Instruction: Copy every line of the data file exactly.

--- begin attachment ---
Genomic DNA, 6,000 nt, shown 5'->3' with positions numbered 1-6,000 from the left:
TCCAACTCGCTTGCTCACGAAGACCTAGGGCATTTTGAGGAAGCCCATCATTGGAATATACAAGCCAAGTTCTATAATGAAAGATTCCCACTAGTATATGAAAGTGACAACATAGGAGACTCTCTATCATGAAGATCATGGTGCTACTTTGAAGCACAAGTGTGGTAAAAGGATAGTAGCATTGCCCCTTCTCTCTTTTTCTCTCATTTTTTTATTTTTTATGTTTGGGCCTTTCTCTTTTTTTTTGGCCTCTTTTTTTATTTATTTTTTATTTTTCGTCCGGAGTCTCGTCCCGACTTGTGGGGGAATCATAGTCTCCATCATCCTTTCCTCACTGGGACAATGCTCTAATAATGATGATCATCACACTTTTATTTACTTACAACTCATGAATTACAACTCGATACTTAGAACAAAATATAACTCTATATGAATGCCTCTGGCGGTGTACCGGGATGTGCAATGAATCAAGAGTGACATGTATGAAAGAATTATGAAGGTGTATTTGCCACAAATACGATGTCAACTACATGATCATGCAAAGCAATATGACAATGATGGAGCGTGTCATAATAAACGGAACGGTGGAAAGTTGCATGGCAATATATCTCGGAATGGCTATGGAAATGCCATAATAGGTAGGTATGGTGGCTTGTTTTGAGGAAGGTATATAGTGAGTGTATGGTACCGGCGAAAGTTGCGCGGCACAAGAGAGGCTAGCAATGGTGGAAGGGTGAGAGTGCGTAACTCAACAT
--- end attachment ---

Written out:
Genomic DNA, 6,000 nt, shown 5'->3' with positions numbered 1-6,000 from the left:
TCCAACTCGCTTGCTCACGAAGACCTAGGGCATTTTGAGGAAGCCCATCATTGGAATATACAAGCCAAGTTCTATAATGAAAGATTCCCACTAGTATATGAAAGTGACAACATAGGAGACTCTCTATCATGAAGATCATGGTGCTACTTTGAAGCACAAGTGTGGTAAAAGGATAGTAGCATTGCCCCTTCTCTCTTTTTCTCTCATTTTTTTATTTTTTATGTTTGGGCCTTTCTCTTTTTTTTTGGCCTCTTTTTTTATTTATTTTTTATTTTTCGTCCGGAGTCTCGTCCCGACTTGTGGGGGAATCATAGTCTCCATCATCCTTTCCTCACTGGGACAATGCTCTAATAATGATGATCATCACACTTTTATTTACTTACAACTCATGAATTACAACTCGATACTTAGAACAAAATATAACTCTATATGAATGCCTCTGGCGGTGTACCGGGATGTGCAATGAATCAAGAGTGACATGTATGAAAGAATTATGAAGGTGTATTTGCCACAAATACGATGTCAACTACATGATCATGCAAAGCAATATGACAATGATGGAGCGTGTCATAATAAACGGAACGGTGGAAAGTTGCATGGCAATATATCTCGGAATGGCTATGGAAATGCCATAATAGGTAGGTATGGTGGCTTGTTTTGAGGAAGGTATATAGTGAGTGTATGGTACCGGCGAAAGTTGCGCGGCACAAGAGAGGCTAGCAATGGTGGAAGGGTGAGAGTGCGTAACTCAACAT